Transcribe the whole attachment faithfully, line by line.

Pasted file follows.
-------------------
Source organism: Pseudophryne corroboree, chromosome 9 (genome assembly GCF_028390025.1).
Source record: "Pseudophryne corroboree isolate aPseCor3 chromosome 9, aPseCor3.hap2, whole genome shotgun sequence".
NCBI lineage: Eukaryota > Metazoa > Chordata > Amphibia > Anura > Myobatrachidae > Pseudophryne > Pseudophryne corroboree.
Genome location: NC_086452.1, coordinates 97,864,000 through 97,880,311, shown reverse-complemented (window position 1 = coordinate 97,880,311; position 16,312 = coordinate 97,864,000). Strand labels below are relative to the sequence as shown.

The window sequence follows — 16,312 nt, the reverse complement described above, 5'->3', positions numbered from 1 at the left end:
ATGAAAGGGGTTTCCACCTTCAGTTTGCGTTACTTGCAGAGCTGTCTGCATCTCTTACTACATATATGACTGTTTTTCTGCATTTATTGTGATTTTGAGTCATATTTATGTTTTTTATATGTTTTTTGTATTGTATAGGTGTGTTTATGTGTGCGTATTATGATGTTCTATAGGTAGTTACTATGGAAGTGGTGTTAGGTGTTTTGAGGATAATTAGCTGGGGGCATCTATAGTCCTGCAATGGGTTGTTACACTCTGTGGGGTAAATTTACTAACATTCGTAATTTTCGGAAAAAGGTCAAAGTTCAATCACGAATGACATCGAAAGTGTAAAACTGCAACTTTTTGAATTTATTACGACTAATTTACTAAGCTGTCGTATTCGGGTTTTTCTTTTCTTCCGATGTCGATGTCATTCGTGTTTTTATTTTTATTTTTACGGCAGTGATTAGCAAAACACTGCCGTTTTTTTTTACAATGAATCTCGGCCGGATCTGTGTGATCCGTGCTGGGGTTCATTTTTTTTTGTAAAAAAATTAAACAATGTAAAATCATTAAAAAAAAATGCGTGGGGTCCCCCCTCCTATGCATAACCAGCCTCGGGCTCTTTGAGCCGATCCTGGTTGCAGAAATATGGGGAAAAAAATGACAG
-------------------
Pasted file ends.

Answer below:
Source organism: Pseudophryne corroboree, chromosome 9 (genome assembly GCF_028390025.1).
Source record: "Pseudophryne corroboree isolate aPseCor3 chromosome 9, aPseCor3.hap2, whole genome shotgun sequence".
NCBI lineage: Eukaryota > Metazoa > Chordata > Amphibia > Anura > Myobatrachidae > Pseudophryne > Pseudophryne corroboree.
Genome location: NC_086452.1, coordinates 97,864,000 through 97,880,311, shown reverse-complemented (window position 1 = coordinate 97,880,311; position 16,312 = coordinate 97,864,000). Strand labels below are relative to the sequence as shown.

The window sequence follows — 16,312 nt, the reverse complement described above, 5'->3', positions numbered from 1 at the left end:
ATGAAAGGGGTTTCCACCTTCAGTTTGCGTTACTTGCAGAGCTGTCTGCATCTCTTACTACATATATGACTGTTTTTCTGCATTTATTGTGATTTTGAGTCATATTTATGTTTTTTATATGTTTTTTGTATTGTATAGGTGTGTTTATGTGTGCGTATTATGATGTTCTATAGGTAGTTACTATGGAAGTGGTGTTAGGTGTTTTGAGGATAATTAGCTGGGGGCATCTATAGTCCTGCAATGGGTTGTTACACTCTGTGGGGTAAATTTACTAACATTCGTAATTTTCGGAAAAAGGTCAAAGTTCAATCACGAATGACATCGAAAGTGTAAAACTGCAACTTTTTGAATTTATTACGACTAATTTACTAAGCTGTCGTATTCGGGTTTTTCTTTTCTTCCGATGTCGATGTCATTCGTGTTTTTATTTTTATTTTTACGGCAGTGATTAGCAAAACACTGCCGTTTTTTTTTACAATGAATCTCGGCCGGATCTGTGTGATCCGTGCTGGGGTTCATTTTTTTTTGTAAAAAAATTAAACAATGTAAAATCATTAAAAAAAAATGCGTGGGGTCCCCCCTCCTATGCATAACCAGCCTCGGGCTCTTTGAGCCGATCCTGGTTGCAGAAATATGGGGAAAAAAATGACAG